For as long as I can remember, I’ve always loved horror films in all their various forms: traditional, psychological, supernatural, etc. Early horror films that had any Black people in them generally included stereotypical, offensive images of Black men and women, but the women also faced sexism along with racism. Black women were expected to be the scary old Voodoo witch or the sex kitten who was looked upon as an object to be ravished by the lead male character or whomever.

I write genre fiction, but horror is what I love to write the most and I write the types of characters I want to read about. There are three horror films that I love that featured Black women as the leads—and survivors!

There will be spoilers throughout this post, so you’re officially being forewarned. And if you haven’t seen them—watch them!

 

First, we have Tales from the Crypt Presents: Demon Knight, starring Jada Pinkett-Smith:

 

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The story begins with Brayker (William Sadler, pictured above), a demon knight who has the last of seven keys that were scattered throughout the universe in order to battle demons.

Chased by a collector demon played by Billy Zane, they both end up battling at a motel in which the owner, surviving cop, and patrons along with the troubled Jeryline (Jada Pinkett-Smith; pictured above) a former young thief who works there in order to avoid prison time.

Brayker realizes this motel is the end of the line for him when the stars align on his hand markings, an indication that a new demon knight must be appointed. Jeryline proves to be Brayker’s replacement and she alone defeats the collector demon. Although she was troubled, she knew she was tough enough to battle evil.

There were other flawed characters in the movie, but Jeryline was the toughest and was not tempted by the demon’s tricks. Let me mention here that Irene, the owner (CCH Pounder) was a rough and tough character as well who sacrificed herself so that Jeryline, Brayker, and a kid could escape.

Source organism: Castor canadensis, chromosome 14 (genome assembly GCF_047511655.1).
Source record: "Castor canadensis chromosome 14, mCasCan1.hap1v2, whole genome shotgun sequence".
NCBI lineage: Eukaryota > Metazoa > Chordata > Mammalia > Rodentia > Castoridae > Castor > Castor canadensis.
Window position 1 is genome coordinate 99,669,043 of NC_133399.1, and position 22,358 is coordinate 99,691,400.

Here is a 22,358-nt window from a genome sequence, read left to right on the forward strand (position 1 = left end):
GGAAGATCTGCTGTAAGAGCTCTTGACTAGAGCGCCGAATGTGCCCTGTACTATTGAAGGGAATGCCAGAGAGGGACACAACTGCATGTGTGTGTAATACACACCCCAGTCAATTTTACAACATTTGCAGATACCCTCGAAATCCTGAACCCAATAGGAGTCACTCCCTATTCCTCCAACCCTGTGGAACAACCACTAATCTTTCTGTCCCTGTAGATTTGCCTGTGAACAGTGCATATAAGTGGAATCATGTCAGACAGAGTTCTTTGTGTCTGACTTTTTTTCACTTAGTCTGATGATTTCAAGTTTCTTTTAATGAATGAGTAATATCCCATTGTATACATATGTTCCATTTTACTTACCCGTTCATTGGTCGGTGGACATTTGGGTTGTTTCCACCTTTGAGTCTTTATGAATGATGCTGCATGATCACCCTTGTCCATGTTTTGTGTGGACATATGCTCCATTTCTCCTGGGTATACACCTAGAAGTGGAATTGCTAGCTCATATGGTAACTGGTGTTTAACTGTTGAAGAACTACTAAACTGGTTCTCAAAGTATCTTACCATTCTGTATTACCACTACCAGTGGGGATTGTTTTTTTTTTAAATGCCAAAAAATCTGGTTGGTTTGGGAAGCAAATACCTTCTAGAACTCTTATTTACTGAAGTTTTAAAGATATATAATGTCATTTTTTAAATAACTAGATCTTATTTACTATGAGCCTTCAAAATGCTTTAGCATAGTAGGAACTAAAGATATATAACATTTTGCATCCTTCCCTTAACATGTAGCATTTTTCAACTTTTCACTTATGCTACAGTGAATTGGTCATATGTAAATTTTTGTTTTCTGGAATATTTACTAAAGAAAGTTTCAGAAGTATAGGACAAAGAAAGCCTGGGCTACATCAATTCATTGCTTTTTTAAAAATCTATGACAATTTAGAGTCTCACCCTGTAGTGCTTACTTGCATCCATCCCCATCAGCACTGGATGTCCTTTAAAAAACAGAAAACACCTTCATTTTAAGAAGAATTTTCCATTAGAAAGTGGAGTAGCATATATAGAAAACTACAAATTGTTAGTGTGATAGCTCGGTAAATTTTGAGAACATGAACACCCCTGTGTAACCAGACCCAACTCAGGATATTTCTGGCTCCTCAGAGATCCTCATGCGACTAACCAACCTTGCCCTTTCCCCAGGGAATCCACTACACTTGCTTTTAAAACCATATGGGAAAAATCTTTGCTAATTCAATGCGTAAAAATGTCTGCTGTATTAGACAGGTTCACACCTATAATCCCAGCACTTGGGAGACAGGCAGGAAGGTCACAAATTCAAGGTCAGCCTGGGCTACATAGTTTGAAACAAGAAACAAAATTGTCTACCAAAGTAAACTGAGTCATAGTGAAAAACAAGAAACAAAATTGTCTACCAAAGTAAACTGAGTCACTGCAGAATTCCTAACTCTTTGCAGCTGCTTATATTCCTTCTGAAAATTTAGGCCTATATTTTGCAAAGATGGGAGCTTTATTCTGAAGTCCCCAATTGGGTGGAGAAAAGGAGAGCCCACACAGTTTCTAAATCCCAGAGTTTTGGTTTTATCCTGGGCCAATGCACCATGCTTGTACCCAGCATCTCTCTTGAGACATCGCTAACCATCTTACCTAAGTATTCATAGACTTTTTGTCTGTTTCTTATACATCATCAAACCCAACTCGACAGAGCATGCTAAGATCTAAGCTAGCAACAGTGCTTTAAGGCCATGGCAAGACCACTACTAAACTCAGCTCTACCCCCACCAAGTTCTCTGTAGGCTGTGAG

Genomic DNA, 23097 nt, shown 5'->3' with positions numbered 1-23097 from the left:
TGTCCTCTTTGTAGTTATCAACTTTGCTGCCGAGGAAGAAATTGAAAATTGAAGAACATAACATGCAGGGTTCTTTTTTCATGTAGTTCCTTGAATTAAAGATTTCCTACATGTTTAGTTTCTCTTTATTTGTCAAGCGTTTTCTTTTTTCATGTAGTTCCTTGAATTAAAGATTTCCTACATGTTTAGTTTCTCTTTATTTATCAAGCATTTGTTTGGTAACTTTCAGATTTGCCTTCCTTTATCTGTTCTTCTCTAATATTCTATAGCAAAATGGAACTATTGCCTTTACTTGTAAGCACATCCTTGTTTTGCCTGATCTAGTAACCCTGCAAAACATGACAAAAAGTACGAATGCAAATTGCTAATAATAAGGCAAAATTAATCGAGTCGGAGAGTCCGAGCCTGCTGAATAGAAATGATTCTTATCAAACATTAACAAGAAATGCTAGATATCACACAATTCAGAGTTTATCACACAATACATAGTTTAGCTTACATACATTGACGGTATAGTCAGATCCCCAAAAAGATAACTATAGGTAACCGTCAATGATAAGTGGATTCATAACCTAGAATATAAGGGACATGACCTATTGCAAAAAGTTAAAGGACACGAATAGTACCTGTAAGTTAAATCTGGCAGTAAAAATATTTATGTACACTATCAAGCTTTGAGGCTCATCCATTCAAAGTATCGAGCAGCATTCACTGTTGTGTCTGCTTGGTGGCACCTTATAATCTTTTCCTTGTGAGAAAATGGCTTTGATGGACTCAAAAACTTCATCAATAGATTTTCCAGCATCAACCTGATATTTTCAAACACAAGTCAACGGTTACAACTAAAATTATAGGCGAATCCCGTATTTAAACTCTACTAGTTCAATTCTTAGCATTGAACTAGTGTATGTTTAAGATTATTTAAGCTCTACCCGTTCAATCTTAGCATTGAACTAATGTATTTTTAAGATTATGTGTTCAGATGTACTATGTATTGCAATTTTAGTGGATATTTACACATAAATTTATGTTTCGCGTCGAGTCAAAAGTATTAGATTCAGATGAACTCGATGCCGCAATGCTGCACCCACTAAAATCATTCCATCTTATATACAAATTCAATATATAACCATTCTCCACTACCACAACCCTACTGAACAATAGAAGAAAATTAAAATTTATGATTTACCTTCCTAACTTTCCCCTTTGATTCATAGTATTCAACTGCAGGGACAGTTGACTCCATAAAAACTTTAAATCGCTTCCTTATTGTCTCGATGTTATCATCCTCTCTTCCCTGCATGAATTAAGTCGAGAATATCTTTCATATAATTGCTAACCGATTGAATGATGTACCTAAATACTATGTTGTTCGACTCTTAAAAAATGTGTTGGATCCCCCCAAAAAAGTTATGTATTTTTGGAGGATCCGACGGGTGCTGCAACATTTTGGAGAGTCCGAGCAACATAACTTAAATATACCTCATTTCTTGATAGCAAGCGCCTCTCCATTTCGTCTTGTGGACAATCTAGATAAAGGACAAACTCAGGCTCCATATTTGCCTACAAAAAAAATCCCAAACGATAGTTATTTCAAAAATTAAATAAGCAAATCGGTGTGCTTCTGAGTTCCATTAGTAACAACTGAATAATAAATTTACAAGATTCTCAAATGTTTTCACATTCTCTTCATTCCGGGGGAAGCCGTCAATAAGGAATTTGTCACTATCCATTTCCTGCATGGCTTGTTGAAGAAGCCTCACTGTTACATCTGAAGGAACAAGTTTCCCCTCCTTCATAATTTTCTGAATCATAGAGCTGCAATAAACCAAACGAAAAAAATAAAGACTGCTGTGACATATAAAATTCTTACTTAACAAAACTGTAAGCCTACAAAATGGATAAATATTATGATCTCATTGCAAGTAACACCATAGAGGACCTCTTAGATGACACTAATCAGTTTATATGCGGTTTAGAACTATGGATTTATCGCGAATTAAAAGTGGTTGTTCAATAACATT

In the end, Jeryline’s quick thinking and tough-as-nails attitude saved her life—and the world. She didn’t receive help, nor did she await a fictitious prince charming to come save her. And, she was the only survivor.

Secondly, we have Naomie Harris as Selena in 28 Days Later:

 

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Selena was one of the few remaining survivors of a deadly plague. This movie had a different take on zombies. Basically, people went crazy from the “Rage” virus and killed non-infected people in horrible ways rather than eating them. Much better, right?

From the beginning of the movie, Selena saved another lead character; a man named Jim (Cillian Murphy) who was unaware of what had happened in the world since he was in a coma for 28 days. Selena traveled with a few other survivors who ended up dying, but with Jim, they meet additional survivors.

When Selena, Jim, and a young girl named Hannah are held captive by soldiers, Selena and Hannah are involuntarily a part of their desperate attempt to “re-populate” the earth, so they would have “hope for the future.” I held my breath as they dressed the two of them up in gowns to make them more “appealing.” Ick. Fortunately, they were not assaulted as Jim intervenes in time to distract the soldiers by letting loose an infected soldier.  The ladies were able to dodge the rampage and they fought those soldiers together. The trio found that the human monsters were worse than the infected who hunted them. Selena, Jim, and Hannah survived.

Selena was tough, and didn’t hesitate to kill whomever approached her in a threatening way when given the opportunity. Although she did hesitate when she thought Jim was infected, but he wasn’t, so she was relieved that she didn’t kill him.

Lastly, we have Sanaa Lathan as Alexa Woods in Alien vs. Predator: